To answer the question regarding when you can resume your normal medication including aspirin, it depends on what type of medication you are currently on. In general, you should be able to resume all your medications after the surgery. However, with aspirin or any medication that is a blood thinner which causes your blood to thin, it will need to be discussed and planned out with your surgeon. Typically with aspirin, it depends on what the reason is that you are taking aspirin that will help determine whether or not you should be able to resume immediately after the surgery or if you would have to wait for at least a week after your surgery to resume your aspirin.Therefore to best answer this question, this is something you have to discuss with your surgeon before stopping or resuming your medication
How Long After Surgery Before I Can Resume my Normal Meds Including Aspirin Products?
Doctor Answers (8)
Resuming medication as well as aspirin after surgery.
Medicines after surgery
Ask your plastic surgeon when to resume all of your medications. His or her own protocol for medication will be unique due to experience. Any medication that is necessary to keep medical illnesses in check should be started fairly quickly, or never stopped. When it comes to blood thinning type meds, such as aspirin, this depends on the severity of the need to take it. Your heart and your brain are more important than your breasts. Minor bleeding in the breasts can be accomated for with drains. A stroke or heart attack is much more difficult to fix.
Resuming aspirin after surgery
You will definitely need to check with your surgeon and follow their advice. In my practice, the resumption of aspirin depends on the type of surgery that was done and how important it is that you are on aspirin. if you need the aspirin to prevent a stroke, for example, I would be more likely to let you resume taking it earlier, but always check with your surgeon first.
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Resuming normal medications post surgery
I generally recommend waiting about 2-3 weeks post-op, depending on the type of surgery, before resuming medications. To be on the safe side, you should always check with your surgeon before taking any medications.
Resuming medications after surgery
The short answer is "Ask your doctor." Only he or she is in the position to know exactly what surgery you had, what your medications are, what your medical history is, etc. So please check with your surgeon. It can be dangerous to stop some medications abruptly.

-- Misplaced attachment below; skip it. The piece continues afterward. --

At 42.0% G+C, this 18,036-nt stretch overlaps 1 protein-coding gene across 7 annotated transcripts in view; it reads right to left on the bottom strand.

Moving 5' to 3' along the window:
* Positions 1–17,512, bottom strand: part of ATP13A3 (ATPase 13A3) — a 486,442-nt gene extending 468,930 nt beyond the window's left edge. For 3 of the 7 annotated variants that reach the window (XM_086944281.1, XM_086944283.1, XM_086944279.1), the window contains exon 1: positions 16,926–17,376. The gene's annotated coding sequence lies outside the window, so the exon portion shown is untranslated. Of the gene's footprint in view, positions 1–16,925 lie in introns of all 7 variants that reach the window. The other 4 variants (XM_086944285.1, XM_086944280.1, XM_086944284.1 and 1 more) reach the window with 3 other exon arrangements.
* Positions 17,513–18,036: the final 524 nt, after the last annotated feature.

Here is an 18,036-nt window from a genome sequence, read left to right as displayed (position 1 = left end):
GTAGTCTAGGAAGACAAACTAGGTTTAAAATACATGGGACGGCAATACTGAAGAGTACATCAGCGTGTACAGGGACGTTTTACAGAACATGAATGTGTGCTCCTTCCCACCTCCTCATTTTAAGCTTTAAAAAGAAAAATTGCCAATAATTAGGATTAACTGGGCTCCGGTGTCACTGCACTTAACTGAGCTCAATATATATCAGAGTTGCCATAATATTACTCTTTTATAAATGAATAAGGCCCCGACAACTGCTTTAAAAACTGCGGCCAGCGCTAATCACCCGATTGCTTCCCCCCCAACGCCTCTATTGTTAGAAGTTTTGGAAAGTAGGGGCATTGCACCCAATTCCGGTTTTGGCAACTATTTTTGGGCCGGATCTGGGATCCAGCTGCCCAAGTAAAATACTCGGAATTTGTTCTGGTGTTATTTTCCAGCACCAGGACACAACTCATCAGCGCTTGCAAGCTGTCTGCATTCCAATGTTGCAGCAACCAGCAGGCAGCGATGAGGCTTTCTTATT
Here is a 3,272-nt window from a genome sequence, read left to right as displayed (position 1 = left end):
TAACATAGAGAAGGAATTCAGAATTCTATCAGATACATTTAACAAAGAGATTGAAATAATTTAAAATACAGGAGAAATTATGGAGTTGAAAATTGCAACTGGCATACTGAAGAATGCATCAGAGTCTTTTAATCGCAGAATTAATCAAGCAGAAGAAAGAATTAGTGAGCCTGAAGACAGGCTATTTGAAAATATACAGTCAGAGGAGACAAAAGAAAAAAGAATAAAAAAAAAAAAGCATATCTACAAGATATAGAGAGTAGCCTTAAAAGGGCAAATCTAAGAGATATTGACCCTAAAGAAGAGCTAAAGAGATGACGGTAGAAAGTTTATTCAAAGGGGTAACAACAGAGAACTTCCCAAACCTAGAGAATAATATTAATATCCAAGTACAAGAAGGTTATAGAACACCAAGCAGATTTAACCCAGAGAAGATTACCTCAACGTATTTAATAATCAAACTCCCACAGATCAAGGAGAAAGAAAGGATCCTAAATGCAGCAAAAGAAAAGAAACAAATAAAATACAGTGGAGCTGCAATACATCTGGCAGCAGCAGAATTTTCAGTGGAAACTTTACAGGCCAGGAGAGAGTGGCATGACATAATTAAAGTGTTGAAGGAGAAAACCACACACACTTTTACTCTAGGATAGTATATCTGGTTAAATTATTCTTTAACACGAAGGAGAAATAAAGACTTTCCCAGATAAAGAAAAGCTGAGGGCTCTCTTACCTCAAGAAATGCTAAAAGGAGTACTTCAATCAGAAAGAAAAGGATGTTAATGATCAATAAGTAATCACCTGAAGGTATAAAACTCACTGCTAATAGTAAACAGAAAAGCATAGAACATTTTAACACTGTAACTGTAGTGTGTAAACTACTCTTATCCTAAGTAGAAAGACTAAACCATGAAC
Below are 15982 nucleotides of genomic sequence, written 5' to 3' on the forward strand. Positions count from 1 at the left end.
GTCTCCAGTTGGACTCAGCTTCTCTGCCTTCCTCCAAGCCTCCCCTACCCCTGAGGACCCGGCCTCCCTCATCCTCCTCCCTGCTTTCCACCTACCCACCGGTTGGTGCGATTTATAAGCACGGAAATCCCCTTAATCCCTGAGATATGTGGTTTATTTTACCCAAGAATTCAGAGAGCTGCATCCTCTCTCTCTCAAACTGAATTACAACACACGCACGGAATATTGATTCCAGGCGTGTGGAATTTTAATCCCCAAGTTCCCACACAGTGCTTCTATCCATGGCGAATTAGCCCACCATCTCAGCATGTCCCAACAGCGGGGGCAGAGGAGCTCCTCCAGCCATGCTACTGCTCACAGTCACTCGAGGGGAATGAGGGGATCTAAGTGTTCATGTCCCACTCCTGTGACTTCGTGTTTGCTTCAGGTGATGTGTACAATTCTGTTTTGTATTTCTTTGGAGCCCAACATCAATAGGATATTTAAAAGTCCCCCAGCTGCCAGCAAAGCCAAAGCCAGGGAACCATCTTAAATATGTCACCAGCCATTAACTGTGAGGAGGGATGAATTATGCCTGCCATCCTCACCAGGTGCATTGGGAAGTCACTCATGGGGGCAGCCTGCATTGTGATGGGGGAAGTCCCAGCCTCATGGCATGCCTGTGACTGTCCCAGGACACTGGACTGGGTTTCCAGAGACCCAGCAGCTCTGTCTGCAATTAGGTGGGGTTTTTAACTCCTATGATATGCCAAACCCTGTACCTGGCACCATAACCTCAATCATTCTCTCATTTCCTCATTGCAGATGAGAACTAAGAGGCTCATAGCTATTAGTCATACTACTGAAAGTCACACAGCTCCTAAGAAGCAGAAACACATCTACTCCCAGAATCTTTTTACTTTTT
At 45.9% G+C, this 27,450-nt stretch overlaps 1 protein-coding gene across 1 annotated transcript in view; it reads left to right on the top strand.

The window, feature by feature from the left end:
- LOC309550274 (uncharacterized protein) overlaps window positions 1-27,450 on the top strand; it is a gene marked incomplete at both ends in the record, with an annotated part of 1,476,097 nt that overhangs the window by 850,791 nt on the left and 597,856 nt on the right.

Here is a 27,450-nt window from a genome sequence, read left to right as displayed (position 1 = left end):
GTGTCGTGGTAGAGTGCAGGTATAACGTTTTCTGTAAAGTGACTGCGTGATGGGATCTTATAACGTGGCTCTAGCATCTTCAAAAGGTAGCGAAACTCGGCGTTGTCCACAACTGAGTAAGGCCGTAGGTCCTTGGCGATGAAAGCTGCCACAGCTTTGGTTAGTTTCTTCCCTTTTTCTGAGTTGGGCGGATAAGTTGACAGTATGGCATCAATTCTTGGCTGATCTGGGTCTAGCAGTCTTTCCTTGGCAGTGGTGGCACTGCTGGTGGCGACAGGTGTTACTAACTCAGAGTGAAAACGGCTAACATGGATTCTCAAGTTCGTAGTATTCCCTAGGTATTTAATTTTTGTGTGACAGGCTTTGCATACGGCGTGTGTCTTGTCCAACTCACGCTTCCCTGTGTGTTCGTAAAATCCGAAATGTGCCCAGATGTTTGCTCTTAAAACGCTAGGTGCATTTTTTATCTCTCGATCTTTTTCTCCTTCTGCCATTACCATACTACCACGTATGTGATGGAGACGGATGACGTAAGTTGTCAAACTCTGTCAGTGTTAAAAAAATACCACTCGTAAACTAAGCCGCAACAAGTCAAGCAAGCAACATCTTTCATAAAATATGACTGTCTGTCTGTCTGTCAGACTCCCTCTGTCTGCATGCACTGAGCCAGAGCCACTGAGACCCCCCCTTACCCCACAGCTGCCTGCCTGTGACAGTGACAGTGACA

Resuming Aspirin after surgery
Always ask your surgeon for specific instructions regarding taking or withholding your usual prescription medications, over the counter medications, or supplements. Many medications and herbal preparations can have adverse effects or interactions with other medications involved in surgery. In my practice, I have my patients go off "blood thinners", medications which affect clotting up to 2 weeks before and 2 weeks after surgery. Aspirin is the most obvious, but there are many medications which contain aspirin and non-steroidal antiinflammatories (NSAIDS- like ibuprofen and motrin,advil). Many herbal preparations also can cause post-operative bleeding such as garlic, ginseng, and ginkgo biloba. Depending on your surgery, the medication and your doctors preference, this interval can be different.
Resuming Aspirin after Breast Reduction?
Your plastic surgeon will be your best resource when it comes to the use of medications, resuming activities/exercise and other postoperative questions. Much of your management will likely depend on how you do after surgery ( and whether or not you experience any complications). Online consultants, although helpful in some circumstances, may provide advice that can be confusing and/or different than what your plastic surgeon ( who is ultimately responsible for your care) would advise.
These answers are for educational purposes and should not be relied upon as a substitute for medical advice you may receive from your physician. If you have a medical emergency, please call 911. These answers do not constitute or initiate a patient/doctor relationship.